THE DISCOURSES

by

Epictetus

101 AD

Translated by George Long

CHAPTER  

BOOK 1

1 Of the things which are in our Power, and not in our Power
2 How a Man on every occasion can maintain his Proper Character
3 How a man should proceed from the principle of God being the father of all men to the rest
4 Of progress or improvement
5 Against the academics
6 Of providence
7 Of the use of sophistical arguments, and hypothetical, and the like
8 That the faculties are not safe to the uninstructed
9 How from the fact that we are akin to God a man may proceed to the consequences
10 Against those who eagerly seek preferment at Rome
11 Of natural affection
12 Of contentment
13 How everything may he done acceptably to the gods
14 That the deity oversees all things
15 What philosophy promises
16 Of providence
17 That the logical art is necessary
18 That we ought not to he angry with the errors of others
19 How we should behave to tyrants
20 About reason, how it contemplates itself
21 Against those who wish to be admired
22 On precognitions
23 Against Epicurus
24 How we should struggle with circumstances
25 On the same
26 What is the law of life
27 In how many ways appearances exist, and what aids we should provide against them
28 That we ought not to he angry with men; and what are the small and the great things among men
29 On constancy
30 What we ought to have ready in difficult circumstances

BOOK 2

1 That confidence is not inconsistent with caution
2 Of Tranquillity
3 To those who recommend persons to philosophers
4 Against a person who had once been detected in adultery
5 How magnanimity is consistent with care
6 Of indifference
7 How we ought to use divination
8 What is the nature of the good
9 That when we cannot fulfill that which the character of a man promises, we assume the character of a philosopher
10 How we may discover the duties of life from names
11 What the beginning of philosophy is
12 Of disputation or discussion
13 On anxiety
14 To Naso
15 To or against those who obstinately persist in what they have determined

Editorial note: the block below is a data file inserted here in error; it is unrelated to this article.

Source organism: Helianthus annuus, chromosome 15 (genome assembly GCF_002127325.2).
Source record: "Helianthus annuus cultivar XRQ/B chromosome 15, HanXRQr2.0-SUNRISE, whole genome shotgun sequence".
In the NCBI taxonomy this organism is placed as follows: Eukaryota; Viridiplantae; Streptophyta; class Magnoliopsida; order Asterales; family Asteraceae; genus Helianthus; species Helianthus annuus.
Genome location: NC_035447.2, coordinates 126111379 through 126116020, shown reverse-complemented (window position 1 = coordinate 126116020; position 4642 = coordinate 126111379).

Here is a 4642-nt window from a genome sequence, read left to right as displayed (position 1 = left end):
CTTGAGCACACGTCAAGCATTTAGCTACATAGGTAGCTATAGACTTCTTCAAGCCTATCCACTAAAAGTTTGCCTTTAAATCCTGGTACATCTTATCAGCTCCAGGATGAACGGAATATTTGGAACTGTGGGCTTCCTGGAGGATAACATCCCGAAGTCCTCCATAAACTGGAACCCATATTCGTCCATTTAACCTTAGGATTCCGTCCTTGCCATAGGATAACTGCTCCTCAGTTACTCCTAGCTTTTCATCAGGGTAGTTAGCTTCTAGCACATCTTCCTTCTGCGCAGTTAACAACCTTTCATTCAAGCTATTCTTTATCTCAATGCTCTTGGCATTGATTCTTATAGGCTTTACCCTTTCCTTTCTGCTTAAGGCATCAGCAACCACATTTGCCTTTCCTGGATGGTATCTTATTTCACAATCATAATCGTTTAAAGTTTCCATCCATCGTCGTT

16 That we do not strive to use our opinions about good and evil
17 How we must adapt preconceptions to particular cases
18 How we should struggle against appearances
19 Against those who embrace, philosophical opinions only in words
20 Against the Epicureans and Academics
21 Of inconsistency
22 On friendship
23 On the power of speaking
24 To a person who was one of those who was not valued by him
25 That logic is necessary
26 What is the property of error

BOOK 3

1 Of finery in dress
2 In what a man ought to be exercised who has made proficiency; and that we neglect the chief things
3 What is the matter on which a good man should he employed, and in what we ought chiefly to practice ourselves
4 Against a person who showed his partisanship in an unseemly way in a theatre
5 Against those who on account of sickness go away home
6 Miscellaneous
7 To the administrator of the free cities who was an Epicurean
8 How we must exercise ourselves against appearances
9 To a certain rhetorician who was going up to Rome on a suit
10 In what manner we ought to bear sickness
11 Certain miscellaneous matters
12 About exercise
13 What solitude is, and what kind of person a solitary man is
14 Certain miscellaneous matters
15 That we ought to proceed with circumspection to everything
16 That we ought with caution to enter, into familiar intercourse with men
17 On providence
18 That we ought not to be disturbed by any news
19 What is the condition of a common kind of man and of a philosopher
20 That we can derive advantage from all external things
21 Against those who readily come to the profession of sophists
22 About cynicism
23 To those who read and discuss for the sake of ostentation
24 That we ought not to be moved by a desire of those things which are not in our power
25 To those who fall off from their purpose
26 To those who fear want

BOOK 4

1 About freedom
2 On familiar intimacy
3 What things we should exchange for other things
4 To those who are desirous of passing life in tranquility
5 Against the quarrelsome and ferocious
6 Against those who lament over being pitied
7 On freedom from fear
8 Against those who hastily rush into the use of the philosophic dress
9 To a person who had been changed to a character of shamelessness
10 What things we ought to despise, and what things we ought to value
11 About Purity
12 On attention
13 Against or to those who readily tell their own affairs


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Original URL: http://constitution.org/rom/epicdisc.htm | Text Version
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Original date: 1997/9/25 —